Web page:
National Geographic : 1907 Aug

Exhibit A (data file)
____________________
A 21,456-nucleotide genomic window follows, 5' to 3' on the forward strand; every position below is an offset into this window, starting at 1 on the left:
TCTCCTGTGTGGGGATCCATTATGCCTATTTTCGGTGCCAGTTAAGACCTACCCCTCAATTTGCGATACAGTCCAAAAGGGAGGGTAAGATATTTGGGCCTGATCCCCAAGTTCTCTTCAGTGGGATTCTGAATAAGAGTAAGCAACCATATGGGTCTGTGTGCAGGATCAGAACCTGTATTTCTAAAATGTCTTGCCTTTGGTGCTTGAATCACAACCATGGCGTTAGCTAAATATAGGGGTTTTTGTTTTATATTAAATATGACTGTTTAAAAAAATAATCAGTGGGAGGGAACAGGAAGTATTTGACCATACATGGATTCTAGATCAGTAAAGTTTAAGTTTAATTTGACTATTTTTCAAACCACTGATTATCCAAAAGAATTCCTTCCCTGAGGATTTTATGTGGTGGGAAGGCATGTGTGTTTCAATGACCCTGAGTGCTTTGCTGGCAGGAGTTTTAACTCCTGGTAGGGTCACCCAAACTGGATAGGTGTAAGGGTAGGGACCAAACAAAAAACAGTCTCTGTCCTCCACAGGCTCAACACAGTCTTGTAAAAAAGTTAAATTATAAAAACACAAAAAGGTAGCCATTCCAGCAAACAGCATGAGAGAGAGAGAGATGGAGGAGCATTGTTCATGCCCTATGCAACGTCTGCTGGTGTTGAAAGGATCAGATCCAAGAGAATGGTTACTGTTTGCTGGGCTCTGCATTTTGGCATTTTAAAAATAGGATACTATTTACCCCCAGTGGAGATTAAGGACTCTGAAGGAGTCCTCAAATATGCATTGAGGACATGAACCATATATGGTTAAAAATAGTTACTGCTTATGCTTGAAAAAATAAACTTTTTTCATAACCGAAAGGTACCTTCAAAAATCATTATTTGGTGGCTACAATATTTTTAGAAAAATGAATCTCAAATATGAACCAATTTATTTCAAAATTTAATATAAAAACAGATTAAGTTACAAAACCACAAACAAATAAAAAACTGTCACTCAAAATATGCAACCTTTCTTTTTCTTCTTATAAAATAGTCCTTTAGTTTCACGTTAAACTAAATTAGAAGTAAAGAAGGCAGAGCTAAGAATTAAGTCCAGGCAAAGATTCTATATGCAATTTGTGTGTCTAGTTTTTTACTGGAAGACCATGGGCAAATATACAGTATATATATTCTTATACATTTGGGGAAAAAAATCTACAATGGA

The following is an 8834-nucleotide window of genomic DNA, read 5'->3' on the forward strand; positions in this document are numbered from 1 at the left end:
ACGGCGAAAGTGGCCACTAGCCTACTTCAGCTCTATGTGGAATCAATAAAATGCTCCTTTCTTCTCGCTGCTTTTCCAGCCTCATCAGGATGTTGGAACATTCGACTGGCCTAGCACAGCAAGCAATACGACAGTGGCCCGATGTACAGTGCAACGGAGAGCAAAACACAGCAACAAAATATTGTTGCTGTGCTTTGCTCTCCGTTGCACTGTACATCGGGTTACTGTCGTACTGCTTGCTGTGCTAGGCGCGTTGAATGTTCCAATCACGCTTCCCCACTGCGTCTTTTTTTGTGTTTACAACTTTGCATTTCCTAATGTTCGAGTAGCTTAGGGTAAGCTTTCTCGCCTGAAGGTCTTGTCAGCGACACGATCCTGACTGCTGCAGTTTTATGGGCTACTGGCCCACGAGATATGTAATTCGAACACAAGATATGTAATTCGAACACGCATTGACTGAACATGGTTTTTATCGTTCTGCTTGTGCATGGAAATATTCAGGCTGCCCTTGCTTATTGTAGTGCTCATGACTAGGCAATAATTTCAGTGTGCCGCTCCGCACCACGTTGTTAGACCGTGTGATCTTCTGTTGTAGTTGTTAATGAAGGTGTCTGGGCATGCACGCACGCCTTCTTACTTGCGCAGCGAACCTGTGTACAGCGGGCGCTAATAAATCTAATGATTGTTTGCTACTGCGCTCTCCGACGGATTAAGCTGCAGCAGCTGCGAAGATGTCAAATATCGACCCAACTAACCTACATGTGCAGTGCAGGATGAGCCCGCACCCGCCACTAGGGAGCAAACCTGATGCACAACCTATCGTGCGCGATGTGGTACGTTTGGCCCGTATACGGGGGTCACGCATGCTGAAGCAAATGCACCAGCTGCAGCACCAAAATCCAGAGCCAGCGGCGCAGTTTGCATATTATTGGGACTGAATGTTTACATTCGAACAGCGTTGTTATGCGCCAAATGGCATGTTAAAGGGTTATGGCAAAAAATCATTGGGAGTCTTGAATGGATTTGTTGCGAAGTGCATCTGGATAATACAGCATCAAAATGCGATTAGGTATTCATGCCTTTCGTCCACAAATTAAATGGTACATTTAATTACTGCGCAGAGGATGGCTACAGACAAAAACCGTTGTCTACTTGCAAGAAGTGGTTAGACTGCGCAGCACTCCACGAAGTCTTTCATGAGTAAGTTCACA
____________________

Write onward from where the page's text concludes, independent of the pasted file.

MEXICO-THE T excel in mining and do well in dealing with live stock. In recent years the total commerce of Mexico, comprising imports and exports, has amounted to about 180 millions (gold), and it has had a steady growth to about six times its amount 20 years ago. The exports have an approximate value of 1oo millions (gold), or about 4 times the amount 20 years ago. The approximate value of exports to the United States is 65 millions (gold). About 60 per cent of the exports are mineral products. Henequen and other fibers are over 18 per cent (over 18 mil lion dollars, gold); coffee, 5 per cent; cattle and other live stock, 32 per cent; hides, 32 per cent; wood and dye woods, I' per cent; cocoa, I' per cent; rubber and tobacco, I per cent each; chicle and vanilla, 12 per cent. AGRICULTURAL RESOURCES I have not given any special attention to agricultural conditions in Mexico, but many facts are available which indicate plainly that the products of vegetable growth will eventually be the source of greatest income and prosperity, for they will be everlasting. A large percentage of the population are agriculturists, and while a considerable acreage is culti vated, it is a small proportion of the area of the Republic. Further expansion of the industry will depend in large meas ure on colonists and irrigation. Present production is greatest in the lowlands, where there is a constant high tempera ture and abundant rainfall. In this re gion grow a great variety of tropical plants which are the source of large income to the Republic. The fiber plants, which flourish in the lowlands, rank highest in value, notably the henequen fiber, a variety of hemp, which has been exported from Yucatan to a value of 300 million dollars in the last 25 years. It is reported that the exports of this ma terial from the port of Progresso in 1906 had a declared value of 26 million dollars (Mexican) ; a large part of it comes to the United States. Cotton is an important Mexican prod- TREASURE HOUSE 517 uct, but the amount raised has not been sufficient for home consumption. The yearly crop is valued at nearly IO mil lion dollars (Mexican), and about 2 mil lion dollars' worth additional is imported from the United States. The extent of the industry is indicated by the fact that more capital is invested in cotton mills than in any other single manufacture in the country. The principal production is in Coahuila and Durango, but the plant is raised in other states also. It is certain that the cultivation could be greatly increased, for extensive areas are either suited to cotton at present or could be made available by irrigation. Corn and wheat are important crops in the higher regions, between altitudes of 6,000 and 9,000 feet, and while their gross value is over 125 million dollars they do not fully supply the local de mand. It is believed that a very large area is suitable for the growth of cereals, especially with the aid of irriga tion, so that eventually they will be im portant items of export. Coffee production, which at present has a value of about 3 million dollars, is likely to increase very greatly, for many areas are suited to the growth of the plant and Mexican coffee is rapidly gain ing favor in the market. The same state ments may be made regarding tobacco and cocoa. The sugar product is valued at 25 million dollars a year, not counting the rum which is distilled. Undoubt edly sugar-beets will thrive in portions of Mexico and can be made an important resource. Rubber has long been one of the minor products of the lowlands of Mexico, and many new plantations have been started in the past few years. As about Io years are required for the development of the trees, the new projects have not added greatly to the output. It is stated that about 50 companies have set out 25 mil lion trees. These are planted about 650 to the acre. In the past two years a large amount of rubber has been produced from a shrub known as guayule. The value of this product in 1906 was nearly one million dollars in gold.